, the universalistic Anglo-eurocentrism and the homogenizing dialectic of the “Global South.”3
The task is not only to avoid to be subsumed to a hegemonic perspective, which reinforces the colonial dichotomy oppressor/oppressed but also to disrupt the idea of Latin America as a monolithic continent.4
When approaching feminism (or supposed “feminist art”) in the third world one encounters a greater challenge, since it bears a twofold colonization: patriarchal control and western supremacy. Such twofold colonization disentangles the commonalities shared by both feminist and postcolonial projects: the emancipation from patriarchy and western imperialism, respectively. Notably, women in Latin America suffer from a triple form of oppression, not only from patriarchy and western imperialism, but also from military regimes that have burdened the continent across the twentieth century.
Following from a historiographical excursus, the first part of this essay attempts to explain the theoretical problems embedded in current lines of thought regarding a universalized concept of feminism and an essentialized understanding of the notion of third world. In the second part, I shall propose to bypass what a reckon to be a theoretical impasse by examining the work of Cuban artist and photographer Marta María Pérez Bravo (b. Havana, 1959 and currently working and living in Mexico City), emphasizing its cultural specificities and reframing decolonial discourses by merging local with international narratives.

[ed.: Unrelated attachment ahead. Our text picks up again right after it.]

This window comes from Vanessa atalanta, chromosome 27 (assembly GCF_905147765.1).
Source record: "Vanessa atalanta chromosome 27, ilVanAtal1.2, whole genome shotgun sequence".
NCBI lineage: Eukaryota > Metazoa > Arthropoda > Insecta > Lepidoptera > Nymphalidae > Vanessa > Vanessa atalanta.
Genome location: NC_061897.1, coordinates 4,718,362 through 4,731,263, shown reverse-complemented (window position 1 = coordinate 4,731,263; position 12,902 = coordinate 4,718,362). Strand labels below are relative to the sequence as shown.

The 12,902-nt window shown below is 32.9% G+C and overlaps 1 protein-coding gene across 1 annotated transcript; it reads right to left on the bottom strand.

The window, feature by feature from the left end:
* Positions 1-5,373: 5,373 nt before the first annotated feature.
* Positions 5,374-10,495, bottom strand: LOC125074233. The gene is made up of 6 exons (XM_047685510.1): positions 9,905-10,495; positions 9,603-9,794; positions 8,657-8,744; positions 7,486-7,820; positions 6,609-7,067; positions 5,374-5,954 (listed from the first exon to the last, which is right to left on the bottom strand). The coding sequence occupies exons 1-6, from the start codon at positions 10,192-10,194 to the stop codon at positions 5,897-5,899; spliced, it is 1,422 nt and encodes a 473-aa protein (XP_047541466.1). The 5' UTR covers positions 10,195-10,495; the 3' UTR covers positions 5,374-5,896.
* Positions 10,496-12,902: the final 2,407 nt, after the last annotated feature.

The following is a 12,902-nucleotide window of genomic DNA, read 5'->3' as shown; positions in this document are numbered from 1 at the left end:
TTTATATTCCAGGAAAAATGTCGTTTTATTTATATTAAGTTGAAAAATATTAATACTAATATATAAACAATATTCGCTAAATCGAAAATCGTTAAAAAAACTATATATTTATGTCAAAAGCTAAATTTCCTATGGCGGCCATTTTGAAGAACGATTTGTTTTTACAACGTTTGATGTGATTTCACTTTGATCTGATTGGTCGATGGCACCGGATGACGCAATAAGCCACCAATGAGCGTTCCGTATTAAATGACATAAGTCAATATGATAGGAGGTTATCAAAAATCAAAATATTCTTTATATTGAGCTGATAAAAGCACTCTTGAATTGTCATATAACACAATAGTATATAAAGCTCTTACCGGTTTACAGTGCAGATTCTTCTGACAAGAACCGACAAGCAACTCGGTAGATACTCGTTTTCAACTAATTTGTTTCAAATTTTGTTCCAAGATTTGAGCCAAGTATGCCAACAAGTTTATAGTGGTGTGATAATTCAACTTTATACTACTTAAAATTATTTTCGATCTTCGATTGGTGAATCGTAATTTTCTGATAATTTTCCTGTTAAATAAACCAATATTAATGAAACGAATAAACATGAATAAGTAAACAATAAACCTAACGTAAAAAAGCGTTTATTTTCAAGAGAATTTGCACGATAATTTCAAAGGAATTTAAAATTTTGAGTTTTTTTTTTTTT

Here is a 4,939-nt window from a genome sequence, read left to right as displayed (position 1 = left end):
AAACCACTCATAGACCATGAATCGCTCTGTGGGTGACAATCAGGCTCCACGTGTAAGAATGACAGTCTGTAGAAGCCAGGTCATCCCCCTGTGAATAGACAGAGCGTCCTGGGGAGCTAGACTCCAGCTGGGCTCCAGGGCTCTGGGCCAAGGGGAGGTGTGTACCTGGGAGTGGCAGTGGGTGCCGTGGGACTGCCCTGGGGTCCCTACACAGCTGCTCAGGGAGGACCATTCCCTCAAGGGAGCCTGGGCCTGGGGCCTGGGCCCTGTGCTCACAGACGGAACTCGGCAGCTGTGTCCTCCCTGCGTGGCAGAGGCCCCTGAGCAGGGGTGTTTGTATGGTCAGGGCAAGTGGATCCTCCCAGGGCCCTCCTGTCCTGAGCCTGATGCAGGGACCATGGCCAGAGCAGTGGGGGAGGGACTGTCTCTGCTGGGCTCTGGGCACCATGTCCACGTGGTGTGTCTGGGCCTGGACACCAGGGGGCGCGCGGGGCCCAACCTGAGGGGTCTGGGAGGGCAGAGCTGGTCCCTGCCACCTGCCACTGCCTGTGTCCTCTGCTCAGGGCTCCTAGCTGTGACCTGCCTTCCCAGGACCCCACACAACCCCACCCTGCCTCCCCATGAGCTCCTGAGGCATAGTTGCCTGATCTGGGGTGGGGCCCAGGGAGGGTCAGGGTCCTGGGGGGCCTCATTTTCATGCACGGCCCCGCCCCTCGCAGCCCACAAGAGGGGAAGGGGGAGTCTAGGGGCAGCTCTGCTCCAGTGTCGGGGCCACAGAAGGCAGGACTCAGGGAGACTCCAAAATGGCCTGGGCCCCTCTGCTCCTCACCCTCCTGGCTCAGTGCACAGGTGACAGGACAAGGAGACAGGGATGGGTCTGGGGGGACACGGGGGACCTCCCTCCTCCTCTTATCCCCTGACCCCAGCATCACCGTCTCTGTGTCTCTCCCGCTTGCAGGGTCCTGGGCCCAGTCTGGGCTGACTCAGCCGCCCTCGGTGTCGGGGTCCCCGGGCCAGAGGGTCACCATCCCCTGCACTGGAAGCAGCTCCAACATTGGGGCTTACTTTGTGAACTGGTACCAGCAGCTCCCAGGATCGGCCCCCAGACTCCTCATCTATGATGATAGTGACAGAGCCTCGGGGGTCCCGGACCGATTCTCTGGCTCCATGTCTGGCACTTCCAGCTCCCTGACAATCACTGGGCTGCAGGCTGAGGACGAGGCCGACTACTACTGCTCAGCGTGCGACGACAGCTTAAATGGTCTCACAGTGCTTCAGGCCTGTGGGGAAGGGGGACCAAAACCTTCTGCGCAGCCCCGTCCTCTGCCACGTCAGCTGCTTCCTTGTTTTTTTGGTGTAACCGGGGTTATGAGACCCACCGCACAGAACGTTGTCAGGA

The phrase Third World has its roots in the post-World War II economic policies of the United Nations, but today it is a euphemism. We use it knowing it implies people of color, non-white and, most of all, “other”. Third World women are other than the majority and the power-holding class, and we have concerns other than those of white feminists, white artists and men.
Ella Shohat argues that ‘Feminism is itself a multi-voiced arena of struggle’, a site of resistance against a male-dominated socio-economic apparatus and a patriarchal hierarchy of values. This statement could imply the understanding of women as a homogenous group on the base of gender and a shared oppressed condition. As Miwon Kwon remarks, some female artists from the sixties and the seventies have been grouped together and associated with a ‘belief in female sexuality as innate quality … produced [at a time] when women’s demands for autonomous and self-defined sexuality became a metaphor for the struggle for personal liberation.’5
Many Feminist scholars have criticized this stance as ‘essentialist’, due to the categories “feminine” and “woman” being presented as ahistorical, ‘with characteristics belonging naturally and universally to one gender’, upholding rather than challenging ‘the patriarchal hierarchies of sexual difference, which is in fact engendered by specific sociocultural conventions and ideologies’ (Kwon 1996, p. 166
). In turn, this critical position—that on the base of a poststructuralist and Marxist critique defines the aforementioned varieties of feminine and woman not as biological functions but as systems of language and representation—has been accused of intellectual elitism (ibid.). Western feminism could thus be seen as dominant and colonizing, not taking into account differences of culture, race, class, religion, etc. among global women. Countering this, scholars Chandra Talpade Mohanty, Gayatri Spivak, Gloria E. Anzaldúa and Trinh T. Min-ha among others have advocated for a more extensive and comprehensive feminist analysis, one that takes into account women from postcolonial countries, that is those who are doubly colonized by both imperial and patriarchal ideologies. Feminism, they argue, is an unstable, fluid, context-related category. Notably, Anzaldúa’s scholarship acted as a turning point for third world feminism: the publication of This Bridge called my back
(1981) was impossible to ignore for a U.S. audience. U.S. third world feminists asserted that feminists of color represented a “third term”, i.e., another gender outside the male and the female (cf. Moraga and Anzaldúa 1981
; Anzaldúa 1987